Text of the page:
Toward the data-driven dissemination of findings from psychological science.

Jonathan Purtle, Jacob S. Marzalik, Raquel W. Halfond, Lynn F. Bufka, Bethany A. Teachman, Gregory A. Aarons

Research output: Contribution to journalArticlepeer-review

Abstract

The public health impact of psychological science is maximized when it is disseminated clearly and compellingly to audiences who can act on it. Dissemination research can generate knowledge to help achieve this, but dissemination is understudied in the field of implementation science. As a consequence, the designs of dissemination strategies are typically driven by anecdote, not evidence, and are often ineffective. We address this issue by synthesizing key theory and findings from consumer psychology and detailing a novel research approach for “data-driven dissemination.” The approach has 3 parts: (a) formative audience research, which characterizes an audience’s awareness about, adoption of, and attitudes toward an intervention, as well as preferences for receiving information about it; (b) audience segmentation research, which identifies meaningful subgroups within an audience to inform the tailoring of dissemination strategies; and (c) dissemination effectiveness research, which determines the strategies that are most effective. This approach is then illustrated using the dissemination of the American Psychological Association’s (APA, 2017) Clinical Practice Guideline for the Treatment of Posttraumatic Stress Disorder (PTSD) in Adults as a case study. Data are presented from a 2018–2019 survey of licensed APA-member psychologists who treat adults with PTSD (n = 407, response rate = 29.8%). We present survey findings on awareness about, attitudes toward, and adoption of the guideline and find significant differences across these domains between psychologists who do and do not regularly use clinical practice guidelines. We conclude by discussing future directions to advance dissemination research and practice. (PsycInfo Database Record (c) 2020 APA, all rights reserved)<strong xmlns:lang="en">Public Significance Statement—Dissemination is understudied in the field of implementation science and there is little guidance about how dissemination research should be conducted. As a consequence, the designs of dissemination strategies are typically driven by anecdote, not evidence. We address this issue by detailing a 3-part research approach for “data-driven dissemination.” (PsycInfo Database Record (c) 2020 APA, all rights reserved)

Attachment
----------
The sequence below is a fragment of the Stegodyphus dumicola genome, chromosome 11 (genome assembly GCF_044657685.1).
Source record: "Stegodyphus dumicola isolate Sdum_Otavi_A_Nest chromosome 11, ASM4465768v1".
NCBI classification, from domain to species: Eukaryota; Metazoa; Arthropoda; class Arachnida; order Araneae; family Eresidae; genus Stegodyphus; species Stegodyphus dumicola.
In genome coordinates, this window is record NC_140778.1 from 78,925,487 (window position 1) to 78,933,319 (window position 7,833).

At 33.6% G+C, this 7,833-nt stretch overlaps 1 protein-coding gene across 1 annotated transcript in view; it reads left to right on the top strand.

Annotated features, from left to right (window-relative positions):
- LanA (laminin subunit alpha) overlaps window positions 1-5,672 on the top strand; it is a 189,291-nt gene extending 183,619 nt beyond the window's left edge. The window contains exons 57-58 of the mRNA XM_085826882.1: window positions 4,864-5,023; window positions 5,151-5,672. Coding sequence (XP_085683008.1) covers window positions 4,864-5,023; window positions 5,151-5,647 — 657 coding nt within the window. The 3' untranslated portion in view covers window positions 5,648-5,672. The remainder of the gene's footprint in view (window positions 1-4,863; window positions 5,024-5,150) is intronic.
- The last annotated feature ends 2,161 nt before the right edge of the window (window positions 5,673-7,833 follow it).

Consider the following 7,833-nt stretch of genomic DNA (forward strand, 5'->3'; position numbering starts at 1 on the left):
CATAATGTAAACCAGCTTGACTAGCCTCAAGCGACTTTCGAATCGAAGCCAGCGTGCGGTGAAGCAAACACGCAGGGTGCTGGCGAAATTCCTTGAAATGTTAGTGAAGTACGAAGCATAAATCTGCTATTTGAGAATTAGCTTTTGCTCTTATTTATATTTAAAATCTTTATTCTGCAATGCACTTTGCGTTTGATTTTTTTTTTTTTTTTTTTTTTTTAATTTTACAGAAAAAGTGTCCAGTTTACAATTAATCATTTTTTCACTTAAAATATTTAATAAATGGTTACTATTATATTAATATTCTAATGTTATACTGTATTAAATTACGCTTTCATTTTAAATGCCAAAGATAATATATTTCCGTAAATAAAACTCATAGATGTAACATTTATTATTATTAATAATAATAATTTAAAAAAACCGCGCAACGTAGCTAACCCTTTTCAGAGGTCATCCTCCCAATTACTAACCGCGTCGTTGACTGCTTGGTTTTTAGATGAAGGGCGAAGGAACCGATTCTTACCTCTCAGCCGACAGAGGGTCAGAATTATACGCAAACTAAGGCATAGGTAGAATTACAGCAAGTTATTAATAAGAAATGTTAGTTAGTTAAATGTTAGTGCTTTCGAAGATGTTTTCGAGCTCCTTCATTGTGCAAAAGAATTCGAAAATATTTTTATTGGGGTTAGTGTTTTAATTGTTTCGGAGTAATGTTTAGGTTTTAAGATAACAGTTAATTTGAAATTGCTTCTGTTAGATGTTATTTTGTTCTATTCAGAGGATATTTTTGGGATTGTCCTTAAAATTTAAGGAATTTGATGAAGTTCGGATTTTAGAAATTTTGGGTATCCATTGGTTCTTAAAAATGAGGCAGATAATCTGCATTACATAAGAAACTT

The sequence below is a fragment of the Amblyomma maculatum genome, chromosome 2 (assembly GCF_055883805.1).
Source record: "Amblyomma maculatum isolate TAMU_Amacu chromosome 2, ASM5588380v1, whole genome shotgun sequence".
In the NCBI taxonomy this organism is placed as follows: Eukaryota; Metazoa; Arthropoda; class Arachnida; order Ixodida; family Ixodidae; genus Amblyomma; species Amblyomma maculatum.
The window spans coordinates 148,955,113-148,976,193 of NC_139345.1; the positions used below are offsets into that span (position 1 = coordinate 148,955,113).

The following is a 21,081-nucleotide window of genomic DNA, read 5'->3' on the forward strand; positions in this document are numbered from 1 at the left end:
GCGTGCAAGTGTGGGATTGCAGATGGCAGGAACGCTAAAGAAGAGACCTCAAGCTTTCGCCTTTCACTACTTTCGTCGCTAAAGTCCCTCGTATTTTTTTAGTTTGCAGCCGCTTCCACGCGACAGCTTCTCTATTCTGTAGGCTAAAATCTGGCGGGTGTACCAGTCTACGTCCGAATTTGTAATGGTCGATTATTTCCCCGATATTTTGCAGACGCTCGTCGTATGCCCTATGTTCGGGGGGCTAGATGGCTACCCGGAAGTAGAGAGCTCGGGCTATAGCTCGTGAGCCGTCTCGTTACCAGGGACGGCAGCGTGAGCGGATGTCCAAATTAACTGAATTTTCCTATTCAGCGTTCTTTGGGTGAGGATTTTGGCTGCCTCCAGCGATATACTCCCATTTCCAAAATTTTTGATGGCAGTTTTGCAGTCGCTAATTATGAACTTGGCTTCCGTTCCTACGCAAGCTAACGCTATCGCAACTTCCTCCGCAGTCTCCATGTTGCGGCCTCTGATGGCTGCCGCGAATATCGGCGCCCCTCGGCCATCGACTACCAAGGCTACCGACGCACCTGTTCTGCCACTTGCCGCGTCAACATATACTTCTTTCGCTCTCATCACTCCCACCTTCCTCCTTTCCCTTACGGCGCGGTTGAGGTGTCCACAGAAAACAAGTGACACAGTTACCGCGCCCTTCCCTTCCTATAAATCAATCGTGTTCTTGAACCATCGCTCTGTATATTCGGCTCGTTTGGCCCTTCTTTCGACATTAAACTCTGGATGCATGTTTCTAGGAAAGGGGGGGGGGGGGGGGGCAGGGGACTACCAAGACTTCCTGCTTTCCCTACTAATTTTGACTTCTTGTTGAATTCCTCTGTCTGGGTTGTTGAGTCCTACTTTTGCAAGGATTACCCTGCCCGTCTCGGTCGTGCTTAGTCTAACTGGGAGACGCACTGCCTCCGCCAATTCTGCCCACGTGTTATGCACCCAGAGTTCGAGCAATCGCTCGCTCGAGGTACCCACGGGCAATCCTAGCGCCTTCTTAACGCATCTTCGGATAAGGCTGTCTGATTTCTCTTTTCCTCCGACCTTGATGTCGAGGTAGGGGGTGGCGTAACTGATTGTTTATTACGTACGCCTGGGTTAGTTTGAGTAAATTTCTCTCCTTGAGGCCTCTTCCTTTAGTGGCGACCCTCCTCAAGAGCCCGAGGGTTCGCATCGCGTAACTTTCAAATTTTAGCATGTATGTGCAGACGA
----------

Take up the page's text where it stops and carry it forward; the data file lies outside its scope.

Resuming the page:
Original languageEnglish (US)
Pages (from-to)1052-1066
Number of pages15
JournalAmerican Psychologist
Volume75
Issue number8
DOIs
StatePublished - 2020

Keywords

  • clinical practice guidelines
  • dissemination research methods
  • implementation science
  • Humans
  • Middle Aged
  • Psychology
  • Male
  • Stress Disorders, Post-Traumatic/psychology
  • Information Dissemination
  • Adult
  • Female
  • Health Care Surveys
  • Practice Guidelines as Topic

ASJC Scopus subject areas

  • Psychology(all)

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